Every American Needs to Buy a Box of Nails

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The trade war with China has begun in earnest, with the U.S. levying $34 billion in tariffs and the People’s Republic responding in kind. President Trump says the tariffs could reach $500 billion a year. Frictions between the United States and Canada and between the United States and Europe will make the tariff levels higher.

Among the earliest and most well-covered by the media victims of these tariffs is Mid-Continent Nail, which makes more nails than any company in America. It has had to lay off hundreds of people and may go out of business. The only way to save it may be if every American buys a box of its nails. The same will hold true for some other companies that will not be able to survive the costs for tariffs to their businesses.

Mid-Continent Nail makes wire coil nails, among other types. A box of 600 of this type of nails costs $39.77 at Home Depot. The United States has about 125 million households. The purchase of one box of nails made by Mid-Continent Nail would cause an incredible rise in revenue. The problem is that since tariffs have added too much to the cost of goods for Mid-Continent Nail, it still would not make money. Tariffs will wreck it no matter how large its sales are, at least in theory. As an aside: some number of low-income households cannot afford the $39.77, so the increase in revenue for Mid-Continent Nail gets eroded under the “every household buy a box of nails” plan.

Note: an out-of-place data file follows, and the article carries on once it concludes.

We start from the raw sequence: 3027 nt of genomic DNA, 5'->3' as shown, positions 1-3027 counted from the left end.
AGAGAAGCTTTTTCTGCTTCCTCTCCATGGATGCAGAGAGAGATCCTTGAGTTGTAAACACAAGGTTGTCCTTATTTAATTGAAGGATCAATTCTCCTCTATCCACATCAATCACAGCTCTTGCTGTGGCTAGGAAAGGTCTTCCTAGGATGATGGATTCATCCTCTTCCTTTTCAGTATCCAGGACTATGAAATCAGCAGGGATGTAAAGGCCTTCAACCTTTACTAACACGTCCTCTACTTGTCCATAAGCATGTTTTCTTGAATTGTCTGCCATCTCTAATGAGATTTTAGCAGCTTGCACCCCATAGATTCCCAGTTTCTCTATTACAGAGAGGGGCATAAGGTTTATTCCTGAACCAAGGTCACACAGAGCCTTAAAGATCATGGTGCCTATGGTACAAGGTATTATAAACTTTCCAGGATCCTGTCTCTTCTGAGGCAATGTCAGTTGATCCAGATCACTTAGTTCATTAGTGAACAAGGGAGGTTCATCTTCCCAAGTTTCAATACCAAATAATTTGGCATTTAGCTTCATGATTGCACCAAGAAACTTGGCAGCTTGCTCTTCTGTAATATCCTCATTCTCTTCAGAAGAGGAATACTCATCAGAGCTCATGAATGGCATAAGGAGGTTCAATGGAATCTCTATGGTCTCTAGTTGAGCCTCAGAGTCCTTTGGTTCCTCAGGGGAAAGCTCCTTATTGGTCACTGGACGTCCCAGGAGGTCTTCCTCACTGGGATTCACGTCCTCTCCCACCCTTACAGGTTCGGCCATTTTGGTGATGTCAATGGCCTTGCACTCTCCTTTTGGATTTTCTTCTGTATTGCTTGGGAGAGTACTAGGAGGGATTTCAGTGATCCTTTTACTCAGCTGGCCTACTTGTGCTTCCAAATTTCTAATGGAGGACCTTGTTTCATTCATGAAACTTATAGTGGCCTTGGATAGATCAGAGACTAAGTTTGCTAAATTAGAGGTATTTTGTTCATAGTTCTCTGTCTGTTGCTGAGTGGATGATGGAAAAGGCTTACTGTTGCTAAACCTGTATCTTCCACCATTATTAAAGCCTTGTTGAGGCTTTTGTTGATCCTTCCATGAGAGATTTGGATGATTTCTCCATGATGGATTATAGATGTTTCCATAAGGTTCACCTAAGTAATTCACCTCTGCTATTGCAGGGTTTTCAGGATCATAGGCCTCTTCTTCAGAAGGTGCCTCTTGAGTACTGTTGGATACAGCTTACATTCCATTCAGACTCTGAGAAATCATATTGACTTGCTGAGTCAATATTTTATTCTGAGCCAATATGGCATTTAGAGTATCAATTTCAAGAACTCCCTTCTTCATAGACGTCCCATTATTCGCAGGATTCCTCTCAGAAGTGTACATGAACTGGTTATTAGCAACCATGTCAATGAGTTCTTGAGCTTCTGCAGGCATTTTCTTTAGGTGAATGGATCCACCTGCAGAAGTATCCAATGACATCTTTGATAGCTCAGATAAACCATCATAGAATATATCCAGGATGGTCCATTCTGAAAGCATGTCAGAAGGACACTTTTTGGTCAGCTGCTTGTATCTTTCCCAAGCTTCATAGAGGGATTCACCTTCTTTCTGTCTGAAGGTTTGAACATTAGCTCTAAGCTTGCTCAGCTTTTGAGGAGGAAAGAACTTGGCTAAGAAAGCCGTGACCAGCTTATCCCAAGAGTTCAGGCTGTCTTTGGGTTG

Americans will need to buy a lot of pork as well. That is, if they want the pork industry to remain even modestly healthy. Pork Magazine reports:

Tariffs and other factors have created a significant decline in U.S. pork exports to China, with losses over a 12-month period estimated at $150 million. The long-term impact could be much more.

There is no telling how much this will cost the pork industry in lost profits or lost jobs.

And there are the likely lost sales of bourbon. NPR reported:

U.S. whiskey distillers are fretting over the steep new tariffs they’re facing around the world. They’re being punished as U.S. trading partners retaliate against the Trump administration’s tariffs on steel and aluminum. Now, the distillers fear that a long boom in U.S. whiskey exports could be coming to an end.

Kentucky bourbon has experienced a huge revival over the past decade — thanks in large part to U.S. trade initiatives that have opened up global markets, says Eric Gregory of the Kentucky Distillers’ Association.

Many American households have members who don’t drink. However, without an increase in bourbon sales, the industry is in trouble.

U.S. consumers cannot afford to buy enough of the items that will face falling sales or falling margins, but they will need to try to keep some industries from trouble.